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Grace in a Torso Brace

“You don’t always get what you want; you get what you get. This is a real problem for me. You want to protect your child from pain, and what you get instead is life, and grace.” - Anne Lamott

Happy New Year to our readers! This column contains reflections from my days as mom and primary caregiver to the four girls I share with my husband Ralph. Our older daughters, Emily and Sophia, are more than capable of sharing their stories, and we look forward to hearing them some day. In the meantime, I’ve chosen to focus on Rachel and Janneke in these writings. 

Rhythm in routine
Weekday mornings start early at our house, as we prepare to send Rachel and Janneke to school. Bed baths, preparing the formula and feed pumps for the school day, clipping 15-20 bibs to each wheelchair to help with saliva management, and packing several syringes (not needles) with water for their recess refreshment are all part of that morning routine. Over time, according to the girls’ growth and development, we’ve developed a rhythm in this routine that can be (almost) set to time. 

That rhythm was affected recently by the addition of Janneke’s torso brace. Both Rachel and Janneke have severe scoliosis, and their curvatures are not improving. For Rachel, the curve in her spine is in the lower half of her back, so we’ve supported her spine with a custom-made wheelchair. The back and base of the seat in the chair has been uniquely designed to allow for her to sit comfortably – without aggravating or accelerating the curve. This suits Rachel, as she doesn’t enjoy moving much in her chair or being transferred to different positions.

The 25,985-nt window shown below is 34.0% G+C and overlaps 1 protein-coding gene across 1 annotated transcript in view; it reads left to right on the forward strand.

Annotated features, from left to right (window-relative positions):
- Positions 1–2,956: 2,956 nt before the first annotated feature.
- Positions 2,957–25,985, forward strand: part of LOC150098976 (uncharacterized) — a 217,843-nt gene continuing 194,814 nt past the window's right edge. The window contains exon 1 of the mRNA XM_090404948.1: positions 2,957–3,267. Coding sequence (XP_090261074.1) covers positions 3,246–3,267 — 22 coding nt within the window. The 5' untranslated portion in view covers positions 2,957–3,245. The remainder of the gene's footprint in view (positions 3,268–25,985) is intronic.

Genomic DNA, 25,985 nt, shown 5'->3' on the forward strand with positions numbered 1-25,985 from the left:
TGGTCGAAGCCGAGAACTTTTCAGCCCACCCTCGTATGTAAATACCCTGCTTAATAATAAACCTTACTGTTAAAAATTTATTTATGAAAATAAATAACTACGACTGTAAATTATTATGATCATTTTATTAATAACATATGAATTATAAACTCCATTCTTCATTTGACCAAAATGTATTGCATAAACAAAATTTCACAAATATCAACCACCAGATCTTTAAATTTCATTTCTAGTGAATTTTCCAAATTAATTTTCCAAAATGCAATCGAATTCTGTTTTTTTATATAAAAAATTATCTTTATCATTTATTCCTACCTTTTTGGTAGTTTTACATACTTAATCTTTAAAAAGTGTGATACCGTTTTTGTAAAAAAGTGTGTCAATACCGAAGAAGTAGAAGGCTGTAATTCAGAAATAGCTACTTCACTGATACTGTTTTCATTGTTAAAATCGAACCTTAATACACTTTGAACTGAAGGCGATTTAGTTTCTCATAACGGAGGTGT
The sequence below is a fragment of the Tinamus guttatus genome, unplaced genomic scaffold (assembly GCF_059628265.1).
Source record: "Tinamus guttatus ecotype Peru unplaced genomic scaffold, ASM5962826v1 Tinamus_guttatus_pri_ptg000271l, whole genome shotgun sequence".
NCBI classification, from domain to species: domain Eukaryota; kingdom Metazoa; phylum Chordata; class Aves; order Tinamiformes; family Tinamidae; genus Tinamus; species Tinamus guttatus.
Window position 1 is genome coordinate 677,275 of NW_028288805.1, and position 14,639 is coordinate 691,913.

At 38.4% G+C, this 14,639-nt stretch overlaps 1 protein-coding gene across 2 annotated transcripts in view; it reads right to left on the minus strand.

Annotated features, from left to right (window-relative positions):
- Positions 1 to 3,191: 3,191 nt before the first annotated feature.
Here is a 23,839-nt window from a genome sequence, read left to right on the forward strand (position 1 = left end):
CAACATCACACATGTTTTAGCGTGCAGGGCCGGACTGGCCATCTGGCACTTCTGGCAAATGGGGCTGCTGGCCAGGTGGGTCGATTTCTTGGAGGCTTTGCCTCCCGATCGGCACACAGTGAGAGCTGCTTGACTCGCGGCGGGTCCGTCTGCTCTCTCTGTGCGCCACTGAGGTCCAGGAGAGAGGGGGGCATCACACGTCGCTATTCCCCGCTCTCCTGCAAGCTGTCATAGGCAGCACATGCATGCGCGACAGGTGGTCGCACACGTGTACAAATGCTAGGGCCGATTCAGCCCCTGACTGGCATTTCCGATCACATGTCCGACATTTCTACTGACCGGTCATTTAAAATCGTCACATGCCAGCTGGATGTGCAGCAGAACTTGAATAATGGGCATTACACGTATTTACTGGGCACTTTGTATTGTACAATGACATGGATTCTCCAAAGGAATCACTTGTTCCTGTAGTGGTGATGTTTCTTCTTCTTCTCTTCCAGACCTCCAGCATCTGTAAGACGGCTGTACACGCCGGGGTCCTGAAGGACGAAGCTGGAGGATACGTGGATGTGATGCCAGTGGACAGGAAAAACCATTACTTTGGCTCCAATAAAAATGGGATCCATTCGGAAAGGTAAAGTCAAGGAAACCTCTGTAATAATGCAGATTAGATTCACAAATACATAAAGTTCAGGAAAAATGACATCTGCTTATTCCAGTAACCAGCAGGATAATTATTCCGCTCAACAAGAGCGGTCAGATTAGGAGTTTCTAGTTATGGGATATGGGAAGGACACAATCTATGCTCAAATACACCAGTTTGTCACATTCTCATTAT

Janneke is our “busy” one. Though she doesn’t bear weight independently, she loves to move around the school in her walker, and she is more likely to shift in her chair to find creative ways to sit. The curve in her spine is quite pronounced in her upper back; her spine protrudes out, hunching her back on the left side. As this develops, we wonder about the impact internally with her lungs and breathing. With the advice of our orthotist and paediatric orthopaedic surgeon, we obtained a torso brace for her to use, whether she is in her walker or in her wheelchair.

The joy of being confined
To simplify matters, think of Janneke’s torso brace as a plastic corset – with butterflies. Yep, it’s a cute but tight fit. Now in our morning routine, as I dress Janneke, I fit a tight but soft undershirt over her head, and then add the brace. This brace fits snug under her arms, curves in at her hips, and flares out over her thighs. It has taken some getting used to – but not for Janneke. It has been more complicated for her mother and caregivers to learn a new routine of wrestling the rigid hug around our girl, yet Janneke seems quite thrilled with being hemmed in. 

Though I might lament the changes in our girls and the new things we have to do to support them, Janneke’s grin only widens as I fit her in the brace – and that is the grace that encourages me. One of my favourite writers is Anne Lamott. I recently picked up an older book of hers, Small Victories: Spotting Improbable Moments of Grace (2014). I appreciate the challenge of learning to spot those unexpected gifts of grace, so I’ve formed one resolution for this new year. In 2020, I will keep my eyes, heart and mind open as much as possible in the hopes of spotting those improbable moments of grace. I hope the same for you.

  • Sara Pot is a columnist with CC. The Pot family story includes reflections on joy and grace with daughters Rachel and Janneke who are disabled.

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